Benign Mesothelioma Info

Benign Mesothelioma Info

There are two forms of mesothelioma, benign and malignant. Malignant mesothelioma is a life threatening cancer while benign mesothelioma is not a form of cancer. The main difference between the malignant and benign forms is that benign tumors do not invade nearby tissues, while malignant tumor cells can relocate to other parts of the body by travelling through the blood stream.

While the cause for malignant mesothelioma is asbestos exposure, the cause of benign mesothelioma is unknown. Benign mesothelioma is a non-cancerous tumor within the pleura, the lining of the lungs. This lining consists of mesothelial cells which secretes a lubricant that keeps the lungs and other organs from rubbing against each other.

Men are more often diagnosed with these nonmalignant tumors, which tend to occur more often in the lungs than in the stomach, heart, or reproductive organs. Less than 10% of mesothelioma cases are benign. Although benign tumors do not spread to the rest of the body, it can have a negative effect on the surrounding tissues and organs if it becomes too large.

When they grow large enough, these tumors can cause fluids to build up in the mesothelial membranes, and very large tumors can cause coma and seizures.

Symptoms and Diagnoses of Benign Mesothelioma

The symptoms are often not apparent, and the tumors are picked up during an X-ray or routine health check up. When they do exist they are similar to the symptoms of malignant mesothelioma. These are shortness of breath, chest pain, and a chronic, dry cough. The one symptom that does distinguish between the benign and malignant forms are clubbed fingers.

This occurs when the tumor causes pressure on the lung which in turn causes low levels of oxygen in the blood stream, creating distorted angles of the nails beds in the patient's fingers. However clubbed fingers is not enough to make a positive diagnoses of benign mesothelioma since heart disease, lung cancer, and cystic fibroses can also cause it.

Benign and malignant mesothelioma are diagnosed in the same way since it is impossible to tell the difference without more detailed testing. Diagnosis starts with a thorough review of the patient's medical history, especially whether the patient has a history of being exposed to asbestos to find out if the tumor may be benign or malignant.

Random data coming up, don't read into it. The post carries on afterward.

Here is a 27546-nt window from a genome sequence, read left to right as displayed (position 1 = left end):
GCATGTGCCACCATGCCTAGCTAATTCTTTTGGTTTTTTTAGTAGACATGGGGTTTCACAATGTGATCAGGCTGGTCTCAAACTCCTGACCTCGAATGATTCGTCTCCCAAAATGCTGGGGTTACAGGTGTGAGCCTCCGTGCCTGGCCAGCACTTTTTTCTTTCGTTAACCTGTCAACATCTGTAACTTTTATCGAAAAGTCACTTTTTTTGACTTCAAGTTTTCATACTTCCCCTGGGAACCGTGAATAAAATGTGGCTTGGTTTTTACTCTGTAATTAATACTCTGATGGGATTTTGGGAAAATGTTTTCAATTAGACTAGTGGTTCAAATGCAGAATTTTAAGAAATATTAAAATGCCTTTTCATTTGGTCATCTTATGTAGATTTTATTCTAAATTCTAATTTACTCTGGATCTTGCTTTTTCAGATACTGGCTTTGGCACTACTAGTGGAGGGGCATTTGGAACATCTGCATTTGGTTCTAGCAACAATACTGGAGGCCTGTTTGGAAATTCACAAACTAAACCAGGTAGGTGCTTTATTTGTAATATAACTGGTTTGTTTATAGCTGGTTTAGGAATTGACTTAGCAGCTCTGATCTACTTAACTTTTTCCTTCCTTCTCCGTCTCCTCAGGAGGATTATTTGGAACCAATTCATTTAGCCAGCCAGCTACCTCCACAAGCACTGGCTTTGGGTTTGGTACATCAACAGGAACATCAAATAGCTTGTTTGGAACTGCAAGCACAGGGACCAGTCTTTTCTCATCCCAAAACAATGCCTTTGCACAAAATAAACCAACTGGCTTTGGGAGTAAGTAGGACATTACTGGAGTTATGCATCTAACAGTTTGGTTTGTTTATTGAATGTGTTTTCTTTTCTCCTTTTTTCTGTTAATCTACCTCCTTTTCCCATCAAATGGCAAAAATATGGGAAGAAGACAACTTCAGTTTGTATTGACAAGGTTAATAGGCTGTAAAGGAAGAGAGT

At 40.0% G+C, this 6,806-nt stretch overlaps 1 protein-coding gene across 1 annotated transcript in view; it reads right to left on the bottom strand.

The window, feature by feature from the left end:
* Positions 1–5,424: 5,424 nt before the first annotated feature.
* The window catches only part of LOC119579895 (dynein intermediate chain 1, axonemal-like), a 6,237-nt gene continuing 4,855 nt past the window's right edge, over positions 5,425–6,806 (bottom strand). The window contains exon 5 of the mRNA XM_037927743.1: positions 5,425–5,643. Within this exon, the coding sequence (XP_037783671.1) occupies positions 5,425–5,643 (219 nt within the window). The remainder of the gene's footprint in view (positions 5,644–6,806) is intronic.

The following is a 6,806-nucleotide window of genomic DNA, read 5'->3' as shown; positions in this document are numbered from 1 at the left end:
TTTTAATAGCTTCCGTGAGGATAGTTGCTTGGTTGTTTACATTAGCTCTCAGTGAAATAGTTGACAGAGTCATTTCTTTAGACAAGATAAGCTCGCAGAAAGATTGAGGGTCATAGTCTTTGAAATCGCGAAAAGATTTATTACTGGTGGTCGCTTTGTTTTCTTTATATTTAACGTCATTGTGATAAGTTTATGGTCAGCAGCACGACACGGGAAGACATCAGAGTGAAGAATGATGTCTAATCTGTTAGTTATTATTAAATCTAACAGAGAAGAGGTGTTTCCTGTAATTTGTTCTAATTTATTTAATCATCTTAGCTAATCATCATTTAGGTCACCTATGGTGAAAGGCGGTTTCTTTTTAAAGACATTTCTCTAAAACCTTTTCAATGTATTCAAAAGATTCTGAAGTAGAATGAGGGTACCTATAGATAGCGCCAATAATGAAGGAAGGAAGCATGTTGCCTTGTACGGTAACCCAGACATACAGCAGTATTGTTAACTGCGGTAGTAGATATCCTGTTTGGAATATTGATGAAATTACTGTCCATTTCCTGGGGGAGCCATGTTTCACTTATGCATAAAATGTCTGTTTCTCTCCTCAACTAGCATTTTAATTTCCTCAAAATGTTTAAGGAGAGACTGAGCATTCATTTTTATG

Following this would be a physical examination which include imaging tests such as X-ray, CT scans, and MRI scans. An X-ray is usually done first after which a CT or MRI scan is done to get a detailed image of the exact location of the tumors. Finally a biopsy is done to confirm the diagnosis of mesothelioma and whether it is benign or malignant.

A tissue biopsy consists of removing a sample of tumor cells from the affected area, while a fluid biopsy involves inserting a long needle into the tumor to remove fluid.

Treatment and Prognosis for Benign Mesothelioma

Benign Mesothelioma is relatively easy to treat. It requires the removal of the tumors which causes pain or discomfort. Usually a surgeon can remove the tumor in a single operation and the prognosis in this case is usually very good. Because 75 % of the time the tumors develop in the lungs, a procedure called thoracotomy is performed, during which a segment of the lung, a lobe or even the entire lung is removed, although the latter is very rare.

A possible complication of surgery is pleural effusion, which is a build-up of fluid in the pleura, causing pressure on the lungs and heart. Patients are usually fitted with a chest drain to remove excess fluid during the first few days following surgery. Studies show that 90 % of patients never experience a return of tumors following surgery, but follow-up checkups are necessary to make sure the tumor does not return, especially since benign mesothelioma can be a predecessor to the malignant form of the disease.

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BlackSea profile image

BlackSea 5 years ago

very informative hubpage, very well put together, keep up the good work. SB

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